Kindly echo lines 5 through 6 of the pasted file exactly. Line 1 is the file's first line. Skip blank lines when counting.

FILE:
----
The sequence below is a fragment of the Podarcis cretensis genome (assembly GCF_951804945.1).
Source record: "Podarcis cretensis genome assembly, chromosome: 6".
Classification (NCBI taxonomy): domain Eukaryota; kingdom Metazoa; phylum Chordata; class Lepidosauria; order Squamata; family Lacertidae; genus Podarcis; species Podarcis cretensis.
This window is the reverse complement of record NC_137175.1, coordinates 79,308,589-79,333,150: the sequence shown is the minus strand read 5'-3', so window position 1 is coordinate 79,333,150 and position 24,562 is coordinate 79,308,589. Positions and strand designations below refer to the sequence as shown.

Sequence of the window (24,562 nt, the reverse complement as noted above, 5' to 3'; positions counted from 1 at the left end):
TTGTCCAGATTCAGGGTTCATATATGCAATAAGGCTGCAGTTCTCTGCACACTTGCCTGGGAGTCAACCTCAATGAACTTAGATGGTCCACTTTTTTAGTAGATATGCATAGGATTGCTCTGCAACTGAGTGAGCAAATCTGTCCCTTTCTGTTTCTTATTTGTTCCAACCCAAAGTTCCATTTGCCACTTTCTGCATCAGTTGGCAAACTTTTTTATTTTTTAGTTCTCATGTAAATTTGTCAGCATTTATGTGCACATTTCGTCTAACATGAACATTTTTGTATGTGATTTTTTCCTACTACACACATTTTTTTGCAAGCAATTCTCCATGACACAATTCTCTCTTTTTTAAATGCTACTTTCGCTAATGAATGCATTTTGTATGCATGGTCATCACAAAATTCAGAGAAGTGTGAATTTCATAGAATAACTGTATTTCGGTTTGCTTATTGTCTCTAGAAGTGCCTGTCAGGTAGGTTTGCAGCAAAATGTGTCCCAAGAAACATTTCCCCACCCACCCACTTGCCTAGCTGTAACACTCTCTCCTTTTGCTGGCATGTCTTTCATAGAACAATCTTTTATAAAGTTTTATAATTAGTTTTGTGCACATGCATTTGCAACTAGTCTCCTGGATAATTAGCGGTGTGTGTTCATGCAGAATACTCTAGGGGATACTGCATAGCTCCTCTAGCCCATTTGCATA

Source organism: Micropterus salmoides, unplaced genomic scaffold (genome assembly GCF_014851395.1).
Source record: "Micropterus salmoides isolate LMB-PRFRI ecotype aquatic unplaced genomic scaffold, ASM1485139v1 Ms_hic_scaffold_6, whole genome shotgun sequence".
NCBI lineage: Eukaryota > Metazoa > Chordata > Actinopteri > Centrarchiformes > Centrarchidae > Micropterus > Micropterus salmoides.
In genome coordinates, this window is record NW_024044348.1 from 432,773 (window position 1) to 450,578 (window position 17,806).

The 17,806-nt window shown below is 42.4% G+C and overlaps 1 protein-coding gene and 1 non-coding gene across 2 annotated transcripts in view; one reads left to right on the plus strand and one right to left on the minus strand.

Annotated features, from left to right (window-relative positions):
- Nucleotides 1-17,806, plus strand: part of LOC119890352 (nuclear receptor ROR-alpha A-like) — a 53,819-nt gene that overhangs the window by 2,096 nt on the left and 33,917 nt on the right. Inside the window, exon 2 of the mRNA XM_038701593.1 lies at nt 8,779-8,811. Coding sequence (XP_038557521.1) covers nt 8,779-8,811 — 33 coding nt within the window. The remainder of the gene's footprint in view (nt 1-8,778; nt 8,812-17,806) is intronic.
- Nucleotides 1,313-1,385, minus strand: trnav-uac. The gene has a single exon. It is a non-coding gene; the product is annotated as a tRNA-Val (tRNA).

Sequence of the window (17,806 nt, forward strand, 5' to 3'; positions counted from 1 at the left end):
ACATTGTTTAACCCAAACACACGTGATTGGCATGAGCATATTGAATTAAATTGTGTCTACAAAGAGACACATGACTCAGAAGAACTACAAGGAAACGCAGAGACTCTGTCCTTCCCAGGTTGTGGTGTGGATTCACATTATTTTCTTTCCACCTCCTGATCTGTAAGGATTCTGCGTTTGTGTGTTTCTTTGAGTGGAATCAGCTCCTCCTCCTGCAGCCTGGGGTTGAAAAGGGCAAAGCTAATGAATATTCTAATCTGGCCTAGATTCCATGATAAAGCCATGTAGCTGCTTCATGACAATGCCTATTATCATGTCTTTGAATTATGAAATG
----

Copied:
Sequence of the window (24,562 nt, the reverse complement as noted above, 5' to 3'; positions counted from 1 at the left end):
TTGTCCAGATTCAGGGTTCATATATGCAATAAGGCTGCAGTTCTCTGCACACTTGCCTGGGAGTCAACCTCAATGAACTTAGATGGTCCACTTTTTTAGTAGATATGCATAGGATTGCTCTGCAACTGAGTGAGCAAATCTGTCCCTTTCTGTTTCTTATTTGTTCCAACCCAAAGTTCCATTTGCCACTTTCTGCATCAGTTGGCAAACTTTTTTATTTTTTAGTTCTCATGTAAATTTGTCAGCATTTATGTGCACATTTCGTCTAACATGAACATTTTTGTATGTGATTTTTTCCTACTACACACATTTTTTTGCAAGCAATTCTCCATGACACAATTCTCTCTTTTTTAAATGCTACTTTCGCTAATGAATGCATTTTGTATGCATGGTCATCACAAAATTCAGAGAAGTGTGAATTTCATAGAATAACTGTATTTCGGTTTGCTTATTGTCTCTAGAAGTGCCTGTCAGGTAGGTTTGCAGCAAAATGTGTCCCAAGAAACATTTCCCCACCCACCCACTTGCCTAGCTGTAACACTCTCTCCTTTTGCTGGCATGTCTTTCATAGAACAATCTTTTATAAAGTTTTATAATTAGTTTTGTGCACATGCATTTGCAACTAGTCTCCTGGATAATTAGCGGTGTGTGTTCATGCAGAATACTCTAGGGGATACTGCATAGCTCCTCTAGCCCATTTGCATA